Variability in coral-reconstructed sea surface salinity between the northern and southern Lombok Strait linked to East Asian winter monsoon mean state reversals.
The Indonesian throughflow (ITF) impacts heat and buoyancy transport from the Pacific Ocean to the Indian Ocean, influencing air-sea heat exchange and Indo-Pacific climate. Nearly 80% of the total 15 sverdrups (1 Sv = 106m3/s) of ITF water moves through the Makassar Strait in the western Indonesian seas, with ~20% of total ITF transport subsequently entering the Indian Ocean through the Lombok Strait. During the East Asian winter monsoon (EAWM), buoyant South China Sea (SCS) waters obstruct southward surface ITF transport in the Makassar Strait, likely impacting surface variability throughout the Lombok Strait. Here we present two subannually resolved, multicentury records of coral-reconstructed sea surface salinity (SSS) from the northern (110 years) and southern Lombok Strait (193 years). Differences in boreal winter (January–March) SSS variability between the two sites suggest the influence of multiple source waters. Instrumental and reconstructed temperature-salinity (T-S) relationships indicate that SCS surface waters dominate the northern Lombok Strait, while Indian Ocean surface waters instead dominate the southern Lombok Strait before 1960. These dissimilarities are likely due to changes in monsoon-driven surface water advection. At the northern site, the EAWM consistently influences SSS variability. The EAWM influence at the southern site, however, reverses in direction (inverse to direct) coincidentally with a transition from a positive (strong) to negative (weak) EAWM state in 1960. Our records collectively reveal that changes in the strength and state of the EAWM impact Lombok Strait surface water circulation, likely interacting with southward ITF transport and thus Indo-Pacific climate.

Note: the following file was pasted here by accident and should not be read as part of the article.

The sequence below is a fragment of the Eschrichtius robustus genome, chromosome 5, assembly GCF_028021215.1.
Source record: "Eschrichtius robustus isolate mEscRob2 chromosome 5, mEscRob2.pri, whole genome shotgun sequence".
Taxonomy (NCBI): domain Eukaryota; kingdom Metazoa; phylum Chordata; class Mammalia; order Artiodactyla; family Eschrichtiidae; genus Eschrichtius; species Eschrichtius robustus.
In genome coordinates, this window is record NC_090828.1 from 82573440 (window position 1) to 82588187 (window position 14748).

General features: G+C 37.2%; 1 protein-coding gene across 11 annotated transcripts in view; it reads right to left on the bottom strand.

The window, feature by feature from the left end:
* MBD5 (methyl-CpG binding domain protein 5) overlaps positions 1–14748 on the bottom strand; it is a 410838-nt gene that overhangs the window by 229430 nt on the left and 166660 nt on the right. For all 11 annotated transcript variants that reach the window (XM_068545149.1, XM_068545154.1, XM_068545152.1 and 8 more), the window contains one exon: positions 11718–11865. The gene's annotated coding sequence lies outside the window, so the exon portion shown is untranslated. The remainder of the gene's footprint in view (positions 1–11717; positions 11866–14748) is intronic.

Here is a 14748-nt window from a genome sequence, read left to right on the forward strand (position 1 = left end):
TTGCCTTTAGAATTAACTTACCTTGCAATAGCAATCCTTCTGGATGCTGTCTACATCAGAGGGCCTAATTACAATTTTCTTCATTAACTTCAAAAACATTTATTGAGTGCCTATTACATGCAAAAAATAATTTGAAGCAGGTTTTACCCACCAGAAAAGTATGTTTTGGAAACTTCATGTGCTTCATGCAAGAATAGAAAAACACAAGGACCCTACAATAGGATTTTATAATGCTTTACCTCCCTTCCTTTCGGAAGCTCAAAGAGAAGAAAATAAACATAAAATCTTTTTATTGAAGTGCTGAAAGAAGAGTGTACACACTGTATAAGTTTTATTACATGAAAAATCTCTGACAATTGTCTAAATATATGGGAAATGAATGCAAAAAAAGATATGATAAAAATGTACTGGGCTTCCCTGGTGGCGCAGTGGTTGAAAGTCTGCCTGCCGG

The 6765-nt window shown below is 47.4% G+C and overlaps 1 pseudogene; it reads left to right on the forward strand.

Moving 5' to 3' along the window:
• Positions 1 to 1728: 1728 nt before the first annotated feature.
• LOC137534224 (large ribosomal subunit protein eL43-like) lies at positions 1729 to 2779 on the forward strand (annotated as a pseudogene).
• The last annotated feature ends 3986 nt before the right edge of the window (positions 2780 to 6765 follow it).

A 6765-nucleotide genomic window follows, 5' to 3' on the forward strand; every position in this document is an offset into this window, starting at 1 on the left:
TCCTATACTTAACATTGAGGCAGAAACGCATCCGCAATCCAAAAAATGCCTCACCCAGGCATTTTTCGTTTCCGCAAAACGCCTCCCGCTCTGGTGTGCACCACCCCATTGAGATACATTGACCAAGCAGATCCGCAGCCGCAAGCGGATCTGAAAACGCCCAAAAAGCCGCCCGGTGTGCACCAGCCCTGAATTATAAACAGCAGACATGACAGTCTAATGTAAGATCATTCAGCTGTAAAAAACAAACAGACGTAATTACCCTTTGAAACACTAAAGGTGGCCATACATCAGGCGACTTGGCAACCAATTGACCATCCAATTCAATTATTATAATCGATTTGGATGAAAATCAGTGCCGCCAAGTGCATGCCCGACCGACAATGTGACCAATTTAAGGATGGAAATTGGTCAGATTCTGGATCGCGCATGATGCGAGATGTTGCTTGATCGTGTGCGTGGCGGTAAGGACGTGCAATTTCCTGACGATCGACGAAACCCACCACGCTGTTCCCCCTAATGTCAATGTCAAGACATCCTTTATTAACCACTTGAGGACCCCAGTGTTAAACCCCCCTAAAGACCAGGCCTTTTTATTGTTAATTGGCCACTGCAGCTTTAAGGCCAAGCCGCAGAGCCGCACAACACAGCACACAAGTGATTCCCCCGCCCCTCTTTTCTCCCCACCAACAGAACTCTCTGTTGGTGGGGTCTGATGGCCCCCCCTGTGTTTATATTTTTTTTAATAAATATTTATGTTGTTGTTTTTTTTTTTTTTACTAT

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- Paleoceanography and Paleoclimatology
More About This Work
- Academic Units
- Lamont-Doherty Earth Observatory
- Published Here
- January 29, 2019